Osteoarthritis is a condition that causes joints to become painful and stiff. It’s the most common type of arthritis in the UK and is often referred to as ‘wear and tear’ arthritis. Most people will experience some Osteoarthritis related joint pain as part of normal, age related changes.
Osteoarthritis causes the protective cartilage on the ends of your bones to break down, causing pain, swelling and problems moving the joint.
It can affect any of the 33 joints in the feet but commonly affects those across the top of your midfoot and big toe joint (Hallux Limitus). These joints are prone to wear and tear from the pressures of walking and can be exacerbated by other foot conditions.
Osteoarthritis is a long-term condition that cannot be cured, but it doesn’t necessarily get any worse over time and sometimes your symptoms can gradually improve.
We recommend a number of treatments to help reduce your symptoms:
If your symptoms are more severe, you may need additional treatments or surgery. Surgery for Osteoarthritis is only needed in a small number of cases where other treatments haven’t been effective or where one of your joints is severely damaged.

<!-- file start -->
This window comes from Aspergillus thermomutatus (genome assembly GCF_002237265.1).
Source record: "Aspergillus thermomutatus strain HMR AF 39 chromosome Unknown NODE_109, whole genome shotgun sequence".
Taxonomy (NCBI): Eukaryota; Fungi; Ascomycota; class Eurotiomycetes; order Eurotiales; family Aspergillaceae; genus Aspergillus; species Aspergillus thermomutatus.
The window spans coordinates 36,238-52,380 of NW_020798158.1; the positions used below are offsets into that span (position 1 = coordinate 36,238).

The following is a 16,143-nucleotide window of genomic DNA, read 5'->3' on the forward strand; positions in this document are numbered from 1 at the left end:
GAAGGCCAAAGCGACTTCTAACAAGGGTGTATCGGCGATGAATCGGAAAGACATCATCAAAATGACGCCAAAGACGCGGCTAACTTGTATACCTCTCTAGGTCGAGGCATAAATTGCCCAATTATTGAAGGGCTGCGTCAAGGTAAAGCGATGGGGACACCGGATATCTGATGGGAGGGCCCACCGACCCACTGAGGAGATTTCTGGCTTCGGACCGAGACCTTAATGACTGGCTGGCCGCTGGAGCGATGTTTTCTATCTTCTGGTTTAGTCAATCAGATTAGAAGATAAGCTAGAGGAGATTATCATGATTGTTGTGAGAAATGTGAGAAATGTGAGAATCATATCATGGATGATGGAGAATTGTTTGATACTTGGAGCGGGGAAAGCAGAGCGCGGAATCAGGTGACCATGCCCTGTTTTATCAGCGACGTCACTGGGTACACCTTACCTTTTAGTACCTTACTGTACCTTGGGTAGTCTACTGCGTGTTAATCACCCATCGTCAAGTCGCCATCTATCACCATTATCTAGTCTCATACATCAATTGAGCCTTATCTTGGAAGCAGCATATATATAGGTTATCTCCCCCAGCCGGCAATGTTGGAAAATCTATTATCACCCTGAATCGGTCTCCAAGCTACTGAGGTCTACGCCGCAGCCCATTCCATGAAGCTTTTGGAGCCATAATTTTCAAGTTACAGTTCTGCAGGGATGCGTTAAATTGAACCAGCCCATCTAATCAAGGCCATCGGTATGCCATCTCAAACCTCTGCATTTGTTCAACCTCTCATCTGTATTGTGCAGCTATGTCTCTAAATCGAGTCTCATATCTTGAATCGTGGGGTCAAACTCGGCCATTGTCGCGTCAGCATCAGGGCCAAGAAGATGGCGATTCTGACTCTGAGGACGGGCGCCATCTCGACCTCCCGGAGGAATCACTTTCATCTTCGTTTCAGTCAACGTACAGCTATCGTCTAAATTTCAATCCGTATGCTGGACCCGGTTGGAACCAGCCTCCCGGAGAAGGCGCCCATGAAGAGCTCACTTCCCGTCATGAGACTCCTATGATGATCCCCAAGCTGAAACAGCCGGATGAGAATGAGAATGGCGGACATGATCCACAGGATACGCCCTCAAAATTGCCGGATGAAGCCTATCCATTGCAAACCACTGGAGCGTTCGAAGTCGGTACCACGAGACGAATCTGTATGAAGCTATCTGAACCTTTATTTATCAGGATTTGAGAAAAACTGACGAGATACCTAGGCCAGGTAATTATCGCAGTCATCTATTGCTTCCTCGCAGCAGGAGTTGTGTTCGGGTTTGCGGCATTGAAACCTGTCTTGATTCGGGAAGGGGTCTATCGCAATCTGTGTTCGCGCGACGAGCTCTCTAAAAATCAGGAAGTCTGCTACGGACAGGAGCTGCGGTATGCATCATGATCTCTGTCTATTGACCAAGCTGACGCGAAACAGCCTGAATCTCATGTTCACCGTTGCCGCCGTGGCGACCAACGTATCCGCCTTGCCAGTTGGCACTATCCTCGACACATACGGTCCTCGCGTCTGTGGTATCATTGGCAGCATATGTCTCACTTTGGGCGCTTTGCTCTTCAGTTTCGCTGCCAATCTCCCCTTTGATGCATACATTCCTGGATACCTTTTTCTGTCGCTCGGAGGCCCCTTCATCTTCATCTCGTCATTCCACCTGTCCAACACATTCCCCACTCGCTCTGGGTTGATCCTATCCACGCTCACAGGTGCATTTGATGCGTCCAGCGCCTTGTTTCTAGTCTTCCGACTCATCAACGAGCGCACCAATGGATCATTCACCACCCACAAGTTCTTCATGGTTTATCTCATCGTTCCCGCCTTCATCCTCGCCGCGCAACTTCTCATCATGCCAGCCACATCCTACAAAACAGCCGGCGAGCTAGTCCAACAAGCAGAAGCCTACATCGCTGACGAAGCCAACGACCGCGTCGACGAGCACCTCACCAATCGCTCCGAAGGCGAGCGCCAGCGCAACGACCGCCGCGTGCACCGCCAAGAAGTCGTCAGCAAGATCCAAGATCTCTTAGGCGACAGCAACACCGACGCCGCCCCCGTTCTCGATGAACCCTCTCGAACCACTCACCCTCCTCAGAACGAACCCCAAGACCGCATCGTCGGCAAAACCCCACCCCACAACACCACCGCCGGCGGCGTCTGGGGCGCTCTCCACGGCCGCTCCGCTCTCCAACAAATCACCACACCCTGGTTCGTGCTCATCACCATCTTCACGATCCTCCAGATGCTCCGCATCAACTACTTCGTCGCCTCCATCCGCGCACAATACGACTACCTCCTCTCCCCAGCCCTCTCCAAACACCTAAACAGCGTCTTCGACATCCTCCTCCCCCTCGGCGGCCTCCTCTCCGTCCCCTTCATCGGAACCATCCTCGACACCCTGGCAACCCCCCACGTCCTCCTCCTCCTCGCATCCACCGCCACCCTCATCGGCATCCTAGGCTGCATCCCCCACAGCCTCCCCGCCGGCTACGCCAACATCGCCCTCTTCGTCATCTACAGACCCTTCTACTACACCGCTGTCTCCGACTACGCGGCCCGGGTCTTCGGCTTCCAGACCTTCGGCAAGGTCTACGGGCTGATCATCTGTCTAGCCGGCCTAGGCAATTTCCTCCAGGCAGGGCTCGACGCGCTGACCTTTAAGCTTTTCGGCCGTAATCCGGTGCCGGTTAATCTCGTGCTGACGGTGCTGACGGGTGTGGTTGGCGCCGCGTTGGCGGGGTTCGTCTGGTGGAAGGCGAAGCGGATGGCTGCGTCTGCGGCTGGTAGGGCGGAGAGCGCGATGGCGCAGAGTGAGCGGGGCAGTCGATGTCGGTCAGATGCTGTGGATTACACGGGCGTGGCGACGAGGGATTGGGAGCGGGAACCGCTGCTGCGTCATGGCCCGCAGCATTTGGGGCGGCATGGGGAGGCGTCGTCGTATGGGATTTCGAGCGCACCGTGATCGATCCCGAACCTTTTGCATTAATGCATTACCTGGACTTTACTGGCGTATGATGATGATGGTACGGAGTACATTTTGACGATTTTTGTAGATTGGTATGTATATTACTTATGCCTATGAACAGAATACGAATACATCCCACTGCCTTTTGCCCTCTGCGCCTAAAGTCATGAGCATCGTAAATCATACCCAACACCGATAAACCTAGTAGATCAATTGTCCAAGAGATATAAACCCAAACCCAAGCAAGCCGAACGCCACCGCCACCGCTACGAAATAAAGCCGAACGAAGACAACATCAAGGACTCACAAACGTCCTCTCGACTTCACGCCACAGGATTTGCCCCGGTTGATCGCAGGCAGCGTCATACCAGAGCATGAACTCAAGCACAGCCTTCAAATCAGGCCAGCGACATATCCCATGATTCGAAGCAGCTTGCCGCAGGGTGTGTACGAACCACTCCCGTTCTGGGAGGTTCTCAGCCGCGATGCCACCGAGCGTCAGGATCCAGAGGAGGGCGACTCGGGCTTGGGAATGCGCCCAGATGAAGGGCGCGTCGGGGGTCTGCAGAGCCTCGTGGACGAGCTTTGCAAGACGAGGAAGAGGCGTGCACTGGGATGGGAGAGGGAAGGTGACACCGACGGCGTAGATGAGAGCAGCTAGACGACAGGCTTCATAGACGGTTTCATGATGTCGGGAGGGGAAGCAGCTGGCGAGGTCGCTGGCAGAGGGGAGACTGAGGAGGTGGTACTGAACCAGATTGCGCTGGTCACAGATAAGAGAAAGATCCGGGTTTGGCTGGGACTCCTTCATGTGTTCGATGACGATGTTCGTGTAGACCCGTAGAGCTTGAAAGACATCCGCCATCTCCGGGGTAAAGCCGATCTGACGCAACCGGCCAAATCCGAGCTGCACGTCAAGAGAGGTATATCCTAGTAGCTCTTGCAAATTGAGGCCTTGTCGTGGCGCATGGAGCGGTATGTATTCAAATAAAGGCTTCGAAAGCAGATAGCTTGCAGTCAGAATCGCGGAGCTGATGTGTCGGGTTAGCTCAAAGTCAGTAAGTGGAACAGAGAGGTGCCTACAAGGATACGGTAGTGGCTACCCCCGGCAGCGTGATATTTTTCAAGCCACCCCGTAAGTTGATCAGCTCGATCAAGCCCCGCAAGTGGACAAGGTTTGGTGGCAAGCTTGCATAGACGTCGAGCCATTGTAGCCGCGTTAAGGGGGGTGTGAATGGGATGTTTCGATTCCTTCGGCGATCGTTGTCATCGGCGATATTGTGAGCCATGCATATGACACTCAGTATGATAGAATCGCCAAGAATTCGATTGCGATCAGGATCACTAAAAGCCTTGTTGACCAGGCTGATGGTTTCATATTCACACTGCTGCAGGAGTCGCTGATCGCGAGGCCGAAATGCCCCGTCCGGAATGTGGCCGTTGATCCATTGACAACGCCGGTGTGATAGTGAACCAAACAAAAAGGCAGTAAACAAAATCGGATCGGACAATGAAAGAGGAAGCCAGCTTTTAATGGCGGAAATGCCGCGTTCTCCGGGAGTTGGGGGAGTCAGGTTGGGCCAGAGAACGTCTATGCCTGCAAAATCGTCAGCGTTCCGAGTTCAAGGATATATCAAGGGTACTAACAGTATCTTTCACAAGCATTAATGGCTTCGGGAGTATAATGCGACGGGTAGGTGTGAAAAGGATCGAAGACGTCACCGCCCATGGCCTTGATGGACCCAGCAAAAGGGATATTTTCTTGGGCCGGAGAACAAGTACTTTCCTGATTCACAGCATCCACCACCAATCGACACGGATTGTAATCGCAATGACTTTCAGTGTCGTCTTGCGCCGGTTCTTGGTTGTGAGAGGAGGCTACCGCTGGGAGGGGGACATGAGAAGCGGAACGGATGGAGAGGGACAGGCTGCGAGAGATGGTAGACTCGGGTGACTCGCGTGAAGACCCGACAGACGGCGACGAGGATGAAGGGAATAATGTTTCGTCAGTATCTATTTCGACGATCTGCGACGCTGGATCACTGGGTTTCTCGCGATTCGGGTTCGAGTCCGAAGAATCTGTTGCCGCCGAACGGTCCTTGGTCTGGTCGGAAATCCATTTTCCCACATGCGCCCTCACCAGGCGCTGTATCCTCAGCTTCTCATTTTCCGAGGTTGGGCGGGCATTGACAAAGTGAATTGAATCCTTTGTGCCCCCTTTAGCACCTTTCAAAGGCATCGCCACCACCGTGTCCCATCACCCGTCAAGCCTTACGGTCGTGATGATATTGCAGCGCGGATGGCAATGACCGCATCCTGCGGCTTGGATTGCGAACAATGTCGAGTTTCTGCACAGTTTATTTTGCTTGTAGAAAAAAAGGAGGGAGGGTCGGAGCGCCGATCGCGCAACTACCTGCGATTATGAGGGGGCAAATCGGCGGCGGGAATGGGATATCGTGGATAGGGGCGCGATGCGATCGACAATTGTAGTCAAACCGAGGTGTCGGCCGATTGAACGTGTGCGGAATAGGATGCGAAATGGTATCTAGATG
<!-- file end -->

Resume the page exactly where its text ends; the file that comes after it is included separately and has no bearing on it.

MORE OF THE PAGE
Orthotics (insoles) can help to reduce the strain on your joints during your everyday activities.
Always build up the use of insoles gradually over a week and stop use if you have any new pain.
Do not continue to use insoles if your symptoms worsen.
The following insoles may benefit your condition, however we do not endorse any brand:
If you have a problem which does not improve as you would expect with self-care, you should contact a healthcare professional for advice. This may be your GP, Pharmacist, NHS Podiatry Service or a Private Podiatrist.
Please make sure your Podiatrist is registered with the Health and Care Professions Council and look out for the letters HCPC after their name.
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